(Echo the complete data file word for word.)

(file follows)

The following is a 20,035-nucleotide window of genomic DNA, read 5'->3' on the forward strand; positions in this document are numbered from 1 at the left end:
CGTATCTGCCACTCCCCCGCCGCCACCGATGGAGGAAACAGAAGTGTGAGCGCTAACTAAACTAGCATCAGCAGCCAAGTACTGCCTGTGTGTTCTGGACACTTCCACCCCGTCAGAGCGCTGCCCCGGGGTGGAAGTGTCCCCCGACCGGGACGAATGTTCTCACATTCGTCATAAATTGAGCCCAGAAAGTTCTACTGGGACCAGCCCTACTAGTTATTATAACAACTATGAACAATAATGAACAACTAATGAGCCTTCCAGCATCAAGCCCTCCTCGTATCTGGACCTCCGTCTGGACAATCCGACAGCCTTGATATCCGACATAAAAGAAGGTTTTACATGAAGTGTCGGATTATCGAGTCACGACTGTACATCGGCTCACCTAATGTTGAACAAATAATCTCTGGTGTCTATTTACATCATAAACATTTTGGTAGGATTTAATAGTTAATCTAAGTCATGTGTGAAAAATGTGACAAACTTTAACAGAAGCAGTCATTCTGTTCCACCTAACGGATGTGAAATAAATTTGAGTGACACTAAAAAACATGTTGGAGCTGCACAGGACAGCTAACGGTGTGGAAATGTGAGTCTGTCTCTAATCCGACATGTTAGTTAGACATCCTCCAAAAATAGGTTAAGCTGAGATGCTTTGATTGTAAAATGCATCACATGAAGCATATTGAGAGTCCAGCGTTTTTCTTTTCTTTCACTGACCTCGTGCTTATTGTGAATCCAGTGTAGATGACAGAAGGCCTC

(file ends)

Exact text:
The following is a 20,035-nucleotide window of genomic DNA, read 5'->3' on the forward strand; positions in this document are numbered from 1 at the left end:
CGTATCTGCCACTCCCCCGCCGCCACCGATGGAGGAAACAGAAGTGTGAGCGCTAACTAAACTAGCATCAGCAGCCAAGTACTGCCTGTGTGTTCTGGACACTTCCACCCCGTCAGAGCGCTGCCCCGGGGTGGAAGTGTCCCCCGACCGGGACGAATGTTCTCACATTCGTCATAAATTGAGCCCAGAAAGTTCTACTGGGACCAGCCCTACTAGTTATTATAACAACTATGAACAATAATGAACAACTAATGAGCCTTCCAGCATCAAGCCCTCCTCGTATCTGGACCTCCGTCTGGACAATCCGACAGCCTTGATATCCGACATAAAAGAAGGTTTTACATGAAGTGTCGGATTATCGAGTCACGACTGTACATCGGCTCACCTAATGTTGAACAAATAATCTCTGGTGTCTATTTACATCATAAACATTTTGGTAGGATTTAATAGTTAATCTAAGTCATGTGTGAAAAATGTGACAAACTTTAACAGAAGCAGTCATTCTGTTCCACCTAACGGATGTGAAATAAATTTGAGTGACACTAAAAAACATGTTGGAGCTGCACAGGACAGCTAACGGTGTGGAAATGTGAGTCTGTCTCTAATCCGACATGTTAGTTAGACATCCTCCAAAAATAGGTTAAGCTGAGATGCTTTGATTGTAAAATGCATCACATGAAGCATATTGAGAGTCCAGCGTTTTTCTTTTCTTTCACTGACCTCGTGCTTATTGTGAATCCAGTGTAGATGACAGAAGGCCTC